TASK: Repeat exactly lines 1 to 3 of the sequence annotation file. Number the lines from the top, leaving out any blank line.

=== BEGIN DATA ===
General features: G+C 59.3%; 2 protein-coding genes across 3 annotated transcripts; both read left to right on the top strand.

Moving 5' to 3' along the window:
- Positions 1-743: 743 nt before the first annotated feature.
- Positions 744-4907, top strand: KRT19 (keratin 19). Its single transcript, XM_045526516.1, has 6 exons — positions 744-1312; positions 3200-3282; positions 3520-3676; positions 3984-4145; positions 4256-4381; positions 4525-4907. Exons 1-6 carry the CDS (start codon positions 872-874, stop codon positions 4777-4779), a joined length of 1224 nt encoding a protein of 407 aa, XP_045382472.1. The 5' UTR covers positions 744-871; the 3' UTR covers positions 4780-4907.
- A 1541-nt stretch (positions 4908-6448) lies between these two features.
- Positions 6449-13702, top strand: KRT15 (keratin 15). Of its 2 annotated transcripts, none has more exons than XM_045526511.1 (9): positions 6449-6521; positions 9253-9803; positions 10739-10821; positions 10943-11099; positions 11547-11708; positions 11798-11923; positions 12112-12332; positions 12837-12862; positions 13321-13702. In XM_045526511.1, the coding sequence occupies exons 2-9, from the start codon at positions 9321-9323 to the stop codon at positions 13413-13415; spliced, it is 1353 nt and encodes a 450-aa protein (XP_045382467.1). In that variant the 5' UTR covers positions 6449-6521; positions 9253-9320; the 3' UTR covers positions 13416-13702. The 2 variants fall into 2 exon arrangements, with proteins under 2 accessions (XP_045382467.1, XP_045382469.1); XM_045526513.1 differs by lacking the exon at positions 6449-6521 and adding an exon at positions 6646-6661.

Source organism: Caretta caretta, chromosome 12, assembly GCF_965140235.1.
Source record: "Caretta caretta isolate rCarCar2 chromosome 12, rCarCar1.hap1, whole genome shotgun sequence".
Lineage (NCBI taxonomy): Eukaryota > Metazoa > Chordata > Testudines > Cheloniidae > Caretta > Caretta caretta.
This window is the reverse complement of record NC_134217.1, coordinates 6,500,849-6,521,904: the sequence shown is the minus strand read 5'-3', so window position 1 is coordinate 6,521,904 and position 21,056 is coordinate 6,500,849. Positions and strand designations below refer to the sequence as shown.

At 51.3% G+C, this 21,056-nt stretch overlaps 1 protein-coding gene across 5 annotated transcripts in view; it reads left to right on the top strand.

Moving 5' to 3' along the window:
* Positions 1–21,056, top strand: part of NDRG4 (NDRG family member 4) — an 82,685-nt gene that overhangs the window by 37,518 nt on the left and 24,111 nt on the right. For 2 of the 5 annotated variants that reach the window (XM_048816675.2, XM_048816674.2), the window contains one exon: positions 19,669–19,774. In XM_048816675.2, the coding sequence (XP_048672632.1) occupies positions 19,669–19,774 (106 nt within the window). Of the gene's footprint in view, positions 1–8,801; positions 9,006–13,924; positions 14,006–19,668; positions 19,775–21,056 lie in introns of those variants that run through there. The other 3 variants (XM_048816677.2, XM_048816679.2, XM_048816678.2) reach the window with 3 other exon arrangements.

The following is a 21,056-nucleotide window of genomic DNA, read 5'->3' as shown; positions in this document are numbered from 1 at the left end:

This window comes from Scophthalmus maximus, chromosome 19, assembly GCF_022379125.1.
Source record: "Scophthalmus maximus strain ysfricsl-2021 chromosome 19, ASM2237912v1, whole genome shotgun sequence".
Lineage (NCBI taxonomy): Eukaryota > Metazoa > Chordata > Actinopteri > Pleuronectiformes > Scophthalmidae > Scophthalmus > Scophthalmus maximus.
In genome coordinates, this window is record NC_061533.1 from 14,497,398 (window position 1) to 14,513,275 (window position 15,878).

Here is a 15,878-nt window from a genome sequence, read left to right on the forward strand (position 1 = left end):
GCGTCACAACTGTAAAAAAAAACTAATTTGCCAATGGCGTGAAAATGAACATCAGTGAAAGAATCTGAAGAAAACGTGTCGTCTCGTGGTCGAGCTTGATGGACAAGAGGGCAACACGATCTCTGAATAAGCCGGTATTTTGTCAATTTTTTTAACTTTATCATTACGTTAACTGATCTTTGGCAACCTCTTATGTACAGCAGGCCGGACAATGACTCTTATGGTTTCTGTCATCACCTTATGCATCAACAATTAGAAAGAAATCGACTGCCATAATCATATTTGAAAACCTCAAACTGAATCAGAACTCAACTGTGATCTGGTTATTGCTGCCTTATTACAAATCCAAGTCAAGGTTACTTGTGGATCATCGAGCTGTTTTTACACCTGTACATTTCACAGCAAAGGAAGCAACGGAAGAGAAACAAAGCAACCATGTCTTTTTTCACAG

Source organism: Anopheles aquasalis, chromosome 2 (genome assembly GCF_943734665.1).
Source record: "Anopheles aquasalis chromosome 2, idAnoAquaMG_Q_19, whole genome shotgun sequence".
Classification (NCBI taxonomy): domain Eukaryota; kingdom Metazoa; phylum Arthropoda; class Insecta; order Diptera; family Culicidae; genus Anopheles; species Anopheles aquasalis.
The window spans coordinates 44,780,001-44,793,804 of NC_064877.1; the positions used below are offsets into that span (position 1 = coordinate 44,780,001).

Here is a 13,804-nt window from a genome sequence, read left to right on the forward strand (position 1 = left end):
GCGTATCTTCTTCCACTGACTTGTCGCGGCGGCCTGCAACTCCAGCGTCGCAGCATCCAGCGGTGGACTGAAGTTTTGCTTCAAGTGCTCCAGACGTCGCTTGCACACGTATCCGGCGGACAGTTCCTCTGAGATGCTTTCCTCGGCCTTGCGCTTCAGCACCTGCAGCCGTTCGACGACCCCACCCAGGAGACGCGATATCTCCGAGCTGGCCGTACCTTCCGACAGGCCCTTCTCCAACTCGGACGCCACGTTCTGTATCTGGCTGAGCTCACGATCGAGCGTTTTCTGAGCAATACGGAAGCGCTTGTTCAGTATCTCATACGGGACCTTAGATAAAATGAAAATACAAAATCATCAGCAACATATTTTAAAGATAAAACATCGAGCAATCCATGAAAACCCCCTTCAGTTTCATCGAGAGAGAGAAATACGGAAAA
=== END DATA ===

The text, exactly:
General features: G+C 59.3%; 2 protein-coding genes across 3 annotated transcripts; both read left to right on the top strand.

Moving 5' to 3' along the window:
- Positions 1-743: 743 nt before the first annotated feature.